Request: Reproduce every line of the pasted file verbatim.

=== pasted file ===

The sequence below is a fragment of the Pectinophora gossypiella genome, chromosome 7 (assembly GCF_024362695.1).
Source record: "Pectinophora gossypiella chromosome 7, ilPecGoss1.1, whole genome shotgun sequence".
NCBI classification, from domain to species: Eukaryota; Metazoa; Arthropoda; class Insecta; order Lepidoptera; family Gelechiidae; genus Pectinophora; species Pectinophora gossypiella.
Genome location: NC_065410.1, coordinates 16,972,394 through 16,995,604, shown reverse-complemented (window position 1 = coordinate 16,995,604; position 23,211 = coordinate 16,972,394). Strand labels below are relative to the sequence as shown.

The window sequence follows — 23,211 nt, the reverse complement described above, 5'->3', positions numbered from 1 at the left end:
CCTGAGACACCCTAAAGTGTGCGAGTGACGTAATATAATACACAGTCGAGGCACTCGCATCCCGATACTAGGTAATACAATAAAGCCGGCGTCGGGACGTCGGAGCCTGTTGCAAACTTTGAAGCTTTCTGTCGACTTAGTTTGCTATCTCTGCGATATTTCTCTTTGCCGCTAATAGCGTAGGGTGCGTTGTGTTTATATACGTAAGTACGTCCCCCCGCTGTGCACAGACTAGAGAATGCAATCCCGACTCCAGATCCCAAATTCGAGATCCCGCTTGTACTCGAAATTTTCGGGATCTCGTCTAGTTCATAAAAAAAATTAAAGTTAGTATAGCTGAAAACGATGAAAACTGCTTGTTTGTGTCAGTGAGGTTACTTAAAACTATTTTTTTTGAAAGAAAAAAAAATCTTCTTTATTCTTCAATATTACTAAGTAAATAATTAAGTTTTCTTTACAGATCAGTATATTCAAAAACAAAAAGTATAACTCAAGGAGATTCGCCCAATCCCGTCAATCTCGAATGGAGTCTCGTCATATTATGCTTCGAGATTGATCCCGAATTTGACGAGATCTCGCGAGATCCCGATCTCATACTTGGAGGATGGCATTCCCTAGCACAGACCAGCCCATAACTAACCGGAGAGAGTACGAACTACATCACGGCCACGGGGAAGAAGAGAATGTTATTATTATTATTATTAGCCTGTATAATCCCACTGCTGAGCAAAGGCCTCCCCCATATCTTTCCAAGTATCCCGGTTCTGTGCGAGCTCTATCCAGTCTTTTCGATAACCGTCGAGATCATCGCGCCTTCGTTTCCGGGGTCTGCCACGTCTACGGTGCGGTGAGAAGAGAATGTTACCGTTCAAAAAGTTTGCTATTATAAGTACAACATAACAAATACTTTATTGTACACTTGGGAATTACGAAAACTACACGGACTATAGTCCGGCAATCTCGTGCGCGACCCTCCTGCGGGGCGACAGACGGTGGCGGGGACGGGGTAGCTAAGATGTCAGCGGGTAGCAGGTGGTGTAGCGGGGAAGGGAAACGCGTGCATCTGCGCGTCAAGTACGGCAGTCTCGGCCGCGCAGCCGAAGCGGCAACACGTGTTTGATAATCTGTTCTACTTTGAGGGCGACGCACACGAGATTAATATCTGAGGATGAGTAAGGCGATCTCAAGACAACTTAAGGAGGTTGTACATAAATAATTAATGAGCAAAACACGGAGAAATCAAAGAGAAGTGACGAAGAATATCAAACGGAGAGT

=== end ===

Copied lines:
The sequence below is a fragment of the Pectinophora gossypiella genome, chromosome 7 (assembly GCF_024362695.1).
Source record: "Pectinophora gossypiella chromosome 7, ilPecGoss1.1, whole genome shotgun sequence".
NCBI classification, from domain to species: Eukaryota; Metazoa; Arthropoda; class Insecta; order Lepidoptera; family Gelechiidae; genus Pectinophora; species Pectinophora gossypiella.
Genome location: NC_065410.1, coordinates 16,972,394 through 16,995,604, shown reverse-complemented (window position 1 = coordinate 16,995,604; position 23,211 = coordinate 16,972,394). Strand labels below are relative to the sequence as shown.

The window sequence follows — 23,211 nt, the reverse complement described above, 5'->3', positions numbered from 1 at the left end:
CCTGAGACACCCTAAAGTGTGCGAGTGACGTAATATAATACACAGTCGAGGCACTCGCATCCCGATACTAGGTAATACAATAAAGCCGGCGTCGGGACGTCGGAGCCTGTTGCAAACTTTGAAGCTTTCTGTCGACTTAGTTTGCTATCTCTGCGATATTTCTCTTTGCCGCTAATAGCGTAGGGTGCGTTGTGTTTATATACGTAAGTACGTCCCCCCGCTGTGCACAGACTAGAGAATGCAATCCCGACTCCAGATCCCAAATTCGAGATCCCGCTTGTACTCGAAATTTTCGGGATCTCGTCTAGTTCATAAAAAAAATTAAAGTTAGTATAGCTGAAAACGATGAAAACTGCTTGTTTGTGTCAGTGAGGTTACTTAAAACTATTTTTTTTGAAAGAAAAAAAAATCTTCTTTATTCTTCAATATTACTAAGTAAATAATTAAGTTTTCTTTACAGATCAGTATATTCAAAAACAAAAAGTATAACTCAAGGAGATTCGCCCAATCCCGTCAATCTCGAATGGAGTCTCGTCATATTATGCTTCGAGATTGATCCCGAATTTGACGAGATCTCGCGAGATCCCGATCTCATACTTGGAGGATGGCATTCCCTAGCACAGACCAGCCCATAACTAACCGGAGAGAGTACGAACTACATCACGGCCACGGGGAAGAAGAGAATGTTATTATTATTATTATTAGCCTGTATAATCCCACTGCTGAGCAAAGGCCTCCCCCATATCTTTCCAAGTATCCCGGTTCTGTGCGAGCTCTATCCAGTCTTTTCGATAACCGTCGAGATCATCGCGCCTTCGTTTCCGGGGTCTGCCACGTCTACGGTGCGGTGAGAAGAGAATGTTACCGTTCAAAAAGTTTGCTATTATAAGTACAACATAACAAATACTTTATTGTACACTTGGGAATTACGAAAACTACACGGACTATAGTCCGGCAATCTCGTGCGCGACCCTCCTGCGGGGCGACAGACGGTGGCGGGGACGGGGTAGCTAAGATGTCAGCGGGTAGCAGGTGGTGTAGCGGGGAAGGGAAACGCGTGCATCTGCGCGTCAAGTACGGCAGTCTCGGCCGCGCAGCCGAAGCGGCAACACGTGTTTGATAATCTGTTCTACTTTGAGGGCGACGCACACGAGATTAATATCTGAGGATGAGTAAGGCGATCTCAAGACAACTTAAGGAGGTTGTACATAAATAATTAATGAGCAAAACACGGAGAAATCAAAGAGAAGTGACGAAGAATATCAAACGGAGAGT